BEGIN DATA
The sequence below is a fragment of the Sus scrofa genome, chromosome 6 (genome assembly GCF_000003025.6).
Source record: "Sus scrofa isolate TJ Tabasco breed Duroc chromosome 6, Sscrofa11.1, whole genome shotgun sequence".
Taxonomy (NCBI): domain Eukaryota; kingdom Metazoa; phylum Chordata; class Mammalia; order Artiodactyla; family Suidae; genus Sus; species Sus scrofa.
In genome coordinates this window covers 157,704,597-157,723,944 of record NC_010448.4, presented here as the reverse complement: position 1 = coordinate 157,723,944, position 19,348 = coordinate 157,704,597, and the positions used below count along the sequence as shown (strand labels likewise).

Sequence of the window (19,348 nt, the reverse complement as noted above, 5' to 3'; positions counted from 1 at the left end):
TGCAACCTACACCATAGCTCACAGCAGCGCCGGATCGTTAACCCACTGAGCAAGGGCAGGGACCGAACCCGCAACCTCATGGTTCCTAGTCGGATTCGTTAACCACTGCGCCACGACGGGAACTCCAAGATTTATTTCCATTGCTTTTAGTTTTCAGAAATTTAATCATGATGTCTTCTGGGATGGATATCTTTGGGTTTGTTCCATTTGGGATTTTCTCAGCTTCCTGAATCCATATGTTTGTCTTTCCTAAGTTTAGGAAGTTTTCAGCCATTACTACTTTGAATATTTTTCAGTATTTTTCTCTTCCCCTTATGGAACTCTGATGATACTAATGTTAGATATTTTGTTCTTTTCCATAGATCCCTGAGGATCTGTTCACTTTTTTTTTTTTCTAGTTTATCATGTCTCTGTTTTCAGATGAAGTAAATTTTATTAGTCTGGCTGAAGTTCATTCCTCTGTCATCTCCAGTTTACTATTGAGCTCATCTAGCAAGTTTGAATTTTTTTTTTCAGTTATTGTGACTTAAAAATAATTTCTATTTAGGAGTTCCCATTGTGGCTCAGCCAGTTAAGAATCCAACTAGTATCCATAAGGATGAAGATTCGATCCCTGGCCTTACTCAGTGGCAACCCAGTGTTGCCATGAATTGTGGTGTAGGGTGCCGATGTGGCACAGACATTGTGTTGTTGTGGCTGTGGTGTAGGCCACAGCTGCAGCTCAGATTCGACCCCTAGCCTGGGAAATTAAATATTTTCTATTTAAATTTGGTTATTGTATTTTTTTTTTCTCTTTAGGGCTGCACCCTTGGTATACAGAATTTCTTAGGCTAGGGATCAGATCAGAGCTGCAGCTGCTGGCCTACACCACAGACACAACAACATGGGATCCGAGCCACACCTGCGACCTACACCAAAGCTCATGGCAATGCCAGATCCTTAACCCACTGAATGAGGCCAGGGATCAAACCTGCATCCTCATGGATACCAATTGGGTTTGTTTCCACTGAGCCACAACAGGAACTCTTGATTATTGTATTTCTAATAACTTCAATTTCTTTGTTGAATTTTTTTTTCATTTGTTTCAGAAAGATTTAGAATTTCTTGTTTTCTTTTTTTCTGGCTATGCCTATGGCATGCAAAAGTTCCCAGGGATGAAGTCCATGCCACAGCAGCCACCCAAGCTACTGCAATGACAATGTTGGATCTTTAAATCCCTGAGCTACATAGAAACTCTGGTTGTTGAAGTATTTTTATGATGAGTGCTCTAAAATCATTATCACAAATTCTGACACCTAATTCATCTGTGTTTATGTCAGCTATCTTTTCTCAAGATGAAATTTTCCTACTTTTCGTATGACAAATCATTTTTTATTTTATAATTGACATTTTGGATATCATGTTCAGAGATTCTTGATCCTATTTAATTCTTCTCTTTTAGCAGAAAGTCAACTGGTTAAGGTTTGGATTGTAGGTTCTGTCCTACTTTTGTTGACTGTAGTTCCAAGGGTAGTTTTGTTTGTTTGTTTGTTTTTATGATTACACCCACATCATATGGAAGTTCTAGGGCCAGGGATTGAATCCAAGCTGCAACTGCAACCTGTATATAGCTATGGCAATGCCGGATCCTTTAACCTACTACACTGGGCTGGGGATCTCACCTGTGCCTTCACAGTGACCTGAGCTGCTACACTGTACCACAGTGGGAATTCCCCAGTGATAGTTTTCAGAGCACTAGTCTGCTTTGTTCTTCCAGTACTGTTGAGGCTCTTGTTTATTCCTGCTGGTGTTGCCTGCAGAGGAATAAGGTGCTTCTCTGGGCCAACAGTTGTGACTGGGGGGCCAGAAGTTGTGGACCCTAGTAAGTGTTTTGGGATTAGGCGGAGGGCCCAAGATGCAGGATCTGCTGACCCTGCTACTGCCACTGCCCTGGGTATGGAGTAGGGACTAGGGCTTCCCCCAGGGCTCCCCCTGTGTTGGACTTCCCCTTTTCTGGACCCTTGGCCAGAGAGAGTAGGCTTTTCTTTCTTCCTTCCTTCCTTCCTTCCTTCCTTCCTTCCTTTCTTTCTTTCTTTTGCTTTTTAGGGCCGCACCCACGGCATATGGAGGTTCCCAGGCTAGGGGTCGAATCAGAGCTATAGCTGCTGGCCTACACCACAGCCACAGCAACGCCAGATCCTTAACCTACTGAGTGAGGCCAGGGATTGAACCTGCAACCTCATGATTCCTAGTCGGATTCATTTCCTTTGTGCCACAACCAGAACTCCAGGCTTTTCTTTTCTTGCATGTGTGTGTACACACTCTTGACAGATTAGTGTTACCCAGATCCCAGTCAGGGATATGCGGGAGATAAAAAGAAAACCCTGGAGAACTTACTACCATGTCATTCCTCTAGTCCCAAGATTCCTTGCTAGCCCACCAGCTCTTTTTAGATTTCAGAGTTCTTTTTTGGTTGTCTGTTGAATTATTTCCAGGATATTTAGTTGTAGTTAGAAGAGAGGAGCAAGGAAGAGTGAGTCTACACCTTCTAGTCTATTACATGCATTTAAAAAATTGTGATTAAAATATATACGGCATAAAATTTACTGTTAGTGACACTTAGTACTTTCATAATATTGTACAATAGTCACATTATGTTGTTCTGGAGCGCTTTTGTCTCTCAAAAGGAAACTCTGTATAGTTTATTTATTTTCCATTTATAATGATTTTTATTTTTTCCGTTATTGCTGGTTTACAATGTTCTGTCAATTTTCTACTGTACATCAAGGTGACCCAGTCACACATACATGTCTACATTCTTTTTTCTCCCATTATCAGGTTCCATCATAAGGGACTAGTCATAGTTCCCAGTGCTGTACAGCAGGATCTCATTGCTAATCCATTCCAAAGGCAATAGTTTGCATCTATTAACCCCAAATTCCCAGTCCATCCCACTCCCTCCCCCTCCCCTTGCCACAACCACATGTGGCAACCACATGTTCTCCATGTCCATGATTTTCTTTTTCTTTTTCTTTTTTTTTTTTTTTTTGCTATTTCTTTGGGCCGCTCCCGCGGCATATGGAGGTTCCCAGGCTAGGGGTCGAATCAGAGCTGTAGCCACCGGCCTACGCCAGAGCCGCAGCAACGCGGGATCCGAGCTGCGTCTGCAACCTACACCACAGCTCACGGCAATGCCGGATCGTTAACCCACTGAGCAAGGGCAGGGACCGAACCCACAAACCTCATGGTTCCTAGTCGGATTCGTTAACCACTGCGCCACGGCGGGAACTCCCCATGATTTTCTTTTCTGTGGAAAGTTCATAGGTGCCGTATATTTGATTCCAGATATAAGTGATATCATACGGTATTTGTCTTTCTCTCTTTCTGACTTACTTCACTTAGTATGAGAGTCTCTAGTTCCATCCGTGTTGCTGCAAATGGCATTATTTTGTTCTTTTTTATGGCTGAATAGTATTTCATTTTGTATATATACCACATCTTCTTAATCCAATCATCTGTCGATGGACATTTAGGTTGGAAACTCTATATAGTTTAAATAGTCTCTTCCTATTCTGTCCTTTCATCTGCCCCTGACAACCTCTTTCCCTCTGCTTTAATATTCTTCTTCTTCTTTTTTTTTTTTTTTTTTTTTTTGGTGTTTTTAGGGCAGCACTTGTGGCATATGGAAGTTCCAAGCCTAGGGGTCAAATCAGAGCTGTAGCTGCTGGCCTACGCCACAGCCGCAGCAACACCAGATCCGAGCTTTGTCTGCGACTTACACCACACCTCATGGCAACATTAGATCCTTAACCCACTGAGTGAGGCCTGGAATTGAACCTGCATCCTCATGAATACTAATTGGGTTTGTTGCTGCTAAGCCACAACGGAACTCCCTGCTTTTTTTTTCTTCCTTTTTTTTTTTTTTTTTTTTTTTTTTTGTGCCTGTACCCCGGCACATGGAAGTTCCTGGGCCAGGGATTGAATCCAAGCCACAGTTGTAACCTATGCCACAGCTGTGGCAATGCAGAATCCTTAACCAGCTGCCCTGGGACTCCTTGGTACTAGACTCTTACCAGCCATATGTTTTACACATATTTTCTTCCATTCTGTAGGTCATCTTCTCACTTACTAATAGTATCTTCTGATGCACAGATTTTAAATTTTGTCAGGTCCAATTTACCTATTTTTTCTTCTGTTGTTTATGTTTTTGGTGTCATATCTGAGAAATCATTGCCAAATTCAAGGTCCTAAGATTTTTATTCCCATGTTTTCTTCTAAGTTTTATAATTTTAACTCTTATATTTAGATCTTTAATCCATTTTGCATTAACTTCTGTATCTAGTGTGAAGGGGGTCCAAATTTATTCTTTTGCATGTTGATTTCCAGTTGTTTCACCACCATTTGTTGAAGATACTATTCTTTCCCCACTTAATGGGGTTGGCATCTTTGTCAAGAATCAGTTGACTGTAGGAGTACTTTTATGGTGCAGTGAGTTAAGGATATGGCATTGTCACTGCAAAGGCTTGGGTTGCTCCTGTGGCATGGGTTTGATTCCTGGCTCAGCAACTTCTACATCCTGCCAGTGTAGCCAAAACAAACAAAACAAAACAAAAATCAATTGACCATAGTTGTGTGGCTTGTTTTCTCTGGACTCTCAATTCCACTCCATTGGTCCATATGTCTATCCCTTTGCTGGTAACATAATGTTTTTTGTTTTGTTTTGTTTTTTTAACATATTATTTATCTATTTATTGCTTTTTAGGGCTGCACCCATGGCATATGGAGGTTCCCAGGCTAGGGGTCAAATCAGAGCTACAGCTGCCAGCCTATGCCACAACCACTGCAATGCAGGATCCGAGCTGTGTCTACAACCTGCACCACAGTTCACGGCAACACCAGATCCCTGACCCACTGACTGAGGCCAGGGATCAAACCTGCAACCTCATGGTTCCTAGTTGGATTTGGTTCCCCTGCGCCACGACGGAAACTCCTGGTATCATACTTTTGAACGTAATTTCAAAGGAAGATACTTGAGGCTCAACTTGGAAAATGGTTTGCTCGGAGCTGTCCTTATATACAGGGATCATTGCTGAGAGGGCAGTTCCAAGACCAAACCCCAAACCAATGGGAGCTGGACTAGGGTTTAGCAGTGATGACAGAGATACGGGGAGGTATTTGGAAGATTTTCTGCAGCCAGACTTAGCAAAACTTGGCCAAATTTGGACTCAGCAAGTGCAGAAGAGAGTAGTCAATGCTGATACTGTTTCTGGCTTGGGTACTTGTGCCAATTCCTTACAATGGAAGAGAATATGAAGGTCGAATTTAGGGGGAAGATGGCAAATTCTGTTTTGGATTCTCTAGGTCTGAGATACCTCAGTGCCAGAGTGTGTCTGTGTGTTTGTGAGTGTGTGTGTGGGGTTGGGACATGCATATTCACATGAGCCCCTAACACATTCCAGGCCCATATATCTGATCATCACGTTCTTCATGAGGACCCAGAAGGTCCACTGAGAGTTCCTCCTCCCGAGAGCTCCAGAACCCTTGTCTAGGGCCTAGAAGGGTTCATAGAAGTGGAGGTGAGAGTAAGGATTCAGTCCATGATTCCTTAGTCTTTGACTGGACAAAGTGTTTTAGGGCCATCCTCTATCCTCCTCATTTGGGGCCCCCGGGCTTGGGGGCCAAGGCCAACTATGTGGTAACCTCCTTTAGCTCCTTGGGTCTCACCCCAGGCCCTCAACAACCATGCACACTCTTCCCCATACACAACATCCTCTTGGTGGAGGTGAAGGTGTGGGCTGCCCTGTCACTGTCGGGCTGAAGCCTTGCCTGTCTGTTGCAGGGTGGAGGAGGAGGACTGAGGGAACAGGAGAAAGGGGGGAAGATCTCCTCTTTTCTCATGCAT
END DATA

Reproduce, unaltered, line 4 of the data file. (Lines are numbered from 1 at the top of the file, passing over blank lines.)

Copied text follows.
In genome coordinates this window covers 157,704,597-157,723,944 of record NC_010448.4, presented here as the reverse complement: position 1 = coordinate 157,723,944, position 19,348 = coordinate 157,704,597, and the positions used below count along the sequence as shown (strand labels likewise).